“As there is other important business that should be brought up before all the chapters, it was moved and carried that the Thetas hold a convention, and that each chapter send a delegate to present the business of her own particular chapter.” Minutes, Alpha Chapter, Indiana Asbury, Oct. 11, 1872
With that decision, our earliest members established the practice of conventions, or as it would eventually be called “Grand Convention,” to discuss the business of the Fraternity with representatives first from active college chapters and later from alumnae chapters. This responsibility was not only to take care of administrative matters but also to discuss how the Fraternity would move forward.
Unlike present day Conventions, where months of advance planning are necessary to organize and prepare for a successful event, that first convention only took a few weeks. Several letters were exchanged between the three active chapters – Alpha/Indiana Asbury (later DePauw), Beta/Indiana, and Indiana Gamma/Moores Hill – to arrange the time and day. On Thursday, Nov. 14, 1872, Beta/Indiana hosted the first Theta Convention in Bloomington, Ind. Twelve Thetas were present at this convention – two delegates from Alpha Chapter (Hannah Fitch, and Mary Stevenson) and ten members of the Beta Chapter. Alice Brewer, the delegate from Indiana Gamma, was not able to attend.
Here was a group of women who were looking to the future of the Fraternity. Think of it. This convention was held only a little over two and half years after the founding. By November 1872, five chapters had been established but only three were active. There was a total of 46 members initiated by this point fraternity-wide. Yet these members believed it was important to gather to discuss how to move Theta forward.
The group decided to issue charters on parchment, with a charter fee of $5 (about $119 in today’s dollars) to help cover the expenses. They considered “that chapters in female colleges do not prosper” because of their experiences at Cincinnati Wesleyan and Millersburg College and decided not to establish chapters at women-only institutions. According to 60 Years in Kappa Alpha Theta, Beta Chapter members made additions to the initiation ceremony. Delegates also discussed establishing new chapters at Antioch College, Illinois Wesleyan, and the University of Michigan. It took a few years, but chapters were installed at the last two schools, Delta 1/Illinois Wesleyan in 1875 and Eta/Michigan in 1879.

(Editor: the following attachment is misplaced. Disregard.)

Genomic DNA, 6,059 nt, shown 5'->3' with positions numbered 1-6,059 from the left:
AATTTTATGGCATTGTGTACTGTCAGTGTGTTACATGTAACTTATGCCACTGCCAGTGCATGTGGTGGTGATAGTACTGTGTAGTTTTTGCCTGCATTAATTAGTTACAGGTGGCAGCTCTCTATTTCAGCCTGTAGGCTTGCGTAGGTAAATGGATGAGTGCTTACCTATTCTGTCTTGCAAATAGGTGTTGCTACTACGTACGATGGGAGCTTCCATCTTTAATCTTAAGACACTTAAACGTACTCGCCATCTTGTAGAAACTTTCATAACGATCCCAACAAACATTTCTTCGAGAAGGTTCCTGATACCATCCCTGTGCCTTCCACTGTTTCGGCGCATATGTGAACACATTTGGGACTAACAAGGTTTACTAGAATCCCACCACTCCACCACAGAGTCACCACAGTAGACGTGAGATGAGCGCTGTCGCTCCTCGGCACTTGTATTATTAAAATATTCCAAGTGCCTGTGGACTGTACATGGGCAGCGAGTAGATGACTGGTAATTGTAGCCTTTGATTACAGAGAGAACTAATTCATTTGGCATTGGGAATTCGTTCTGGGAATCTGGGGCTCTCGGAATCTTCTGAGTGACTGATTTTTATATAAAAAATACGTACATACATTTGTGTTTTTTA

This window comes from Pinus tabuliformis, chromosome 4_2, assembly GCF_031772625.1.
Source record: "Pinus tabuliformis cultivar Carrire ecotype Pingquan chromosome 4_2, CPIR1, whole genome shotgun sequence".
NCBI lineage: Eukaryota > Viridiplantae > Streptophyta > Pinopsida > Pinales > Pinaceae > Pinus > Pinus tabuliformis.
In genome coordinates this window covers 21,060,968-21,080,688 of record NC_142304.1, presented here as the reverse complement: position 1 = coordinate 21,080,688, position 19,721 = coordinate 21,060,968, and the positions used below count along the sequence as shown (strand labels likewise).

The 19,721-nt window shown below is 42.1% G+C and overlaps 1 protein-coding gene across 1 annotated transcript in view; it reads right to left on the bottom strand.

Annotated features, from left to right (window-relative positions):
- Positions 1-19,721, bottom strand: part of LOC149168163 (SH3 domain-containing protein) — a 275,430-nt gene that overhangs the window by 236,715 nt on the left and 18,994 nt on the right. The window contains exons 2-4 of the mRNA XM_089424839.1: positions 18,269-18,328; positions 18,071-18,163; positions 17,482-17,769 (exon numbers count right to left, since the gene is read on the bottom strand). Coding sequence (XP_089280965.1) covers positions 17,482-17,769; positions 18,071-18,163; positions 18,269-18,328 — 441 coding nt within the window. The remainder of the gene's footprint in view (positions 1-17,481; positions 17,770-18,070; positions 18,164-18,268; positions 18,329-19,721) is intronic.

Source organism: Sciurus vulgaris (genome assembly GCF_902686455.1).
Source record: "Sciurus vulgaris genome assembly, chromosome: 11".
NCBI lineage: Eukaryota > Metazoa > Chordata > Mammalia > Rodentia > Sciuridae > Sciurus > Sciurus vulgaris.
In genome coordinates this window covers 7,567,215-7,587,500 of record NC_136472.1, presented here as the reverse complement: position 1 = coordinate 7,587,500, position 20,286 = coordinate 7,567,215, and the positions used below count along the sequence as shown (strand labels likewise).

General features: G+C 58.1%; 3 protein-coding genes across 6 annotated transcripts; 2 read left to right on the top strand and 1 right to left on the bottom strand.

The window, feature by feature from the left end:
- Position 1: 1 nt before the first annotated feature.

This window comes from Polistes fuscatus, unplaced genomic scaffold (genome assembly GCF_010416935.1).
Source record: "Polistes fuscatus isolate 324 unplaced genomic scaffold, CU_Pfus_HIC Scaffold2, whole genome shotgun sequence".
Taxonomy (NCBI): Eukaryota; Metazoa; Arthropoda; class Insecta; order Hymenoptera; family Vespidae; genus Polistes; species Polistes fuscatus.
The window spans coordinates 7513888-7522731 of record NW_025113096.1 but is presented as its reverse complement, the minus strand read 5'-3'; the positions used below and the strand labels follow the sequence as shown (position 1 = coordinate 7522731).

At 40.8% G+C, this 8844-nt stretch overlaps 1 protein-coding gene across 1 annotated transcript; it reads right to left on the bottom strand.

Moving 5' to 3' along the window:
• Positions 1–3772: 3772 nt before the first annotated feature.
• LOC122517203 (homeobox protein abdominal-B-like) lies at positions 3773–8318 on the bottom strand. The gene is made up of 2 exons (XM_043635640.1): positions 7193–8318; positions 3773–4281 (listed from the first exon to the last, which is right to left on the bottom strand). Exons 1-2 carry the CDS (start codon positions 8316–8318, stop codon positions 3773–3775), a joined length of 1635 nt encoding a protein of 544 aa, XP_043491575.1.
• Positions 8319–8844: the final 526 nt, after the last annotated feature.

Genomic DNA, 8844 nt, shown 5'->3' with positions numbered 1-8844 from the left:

The setting was not a hotel or resort but in a member’s home. According to the few records we have about the 1872 Convention, Beta Chapter member Margaret Dodds hosted the convention at her family’s home in Bloomington. Alpha’s delegate Mary Stevenson stayed at the home of Elizabeth Hughes, a member of Beta Chapter who had just been initiated a few days earlier. Mary reported, "We had a grand time socially, I remember. I was entertained at the home of the Misses Hughes, where we were in a continuous reception while in the house. We gave one morning to business. The evening was given to a party, much like any other party of fine folk. The weather was cold, and we got home late. I shall not forget the warm iron the motherly Mrs. Hughes had placed in the foot of my bed. It saved my life."
Over the 150 years since that first convention in 1872, Thetas have met almost every two years in locales in the U.S. and in Canada, and even once in the Bahama Islands. Through college and alumnae chapter delegates, Theta has met the varied challenges presented by changing membership and society. Their task is to represent their chapters and carefully consider the needs of the Fraternity while looking forward. In the minutes of Alpha Chapter after the 1872 Convention, it was reported that “the opinion was held that the convention had acquitted itself well.” As our current slate of delegates prepare for the upcoming Convention this summer, we look forward to being able to say the same: “the convention has acquitted itself well.”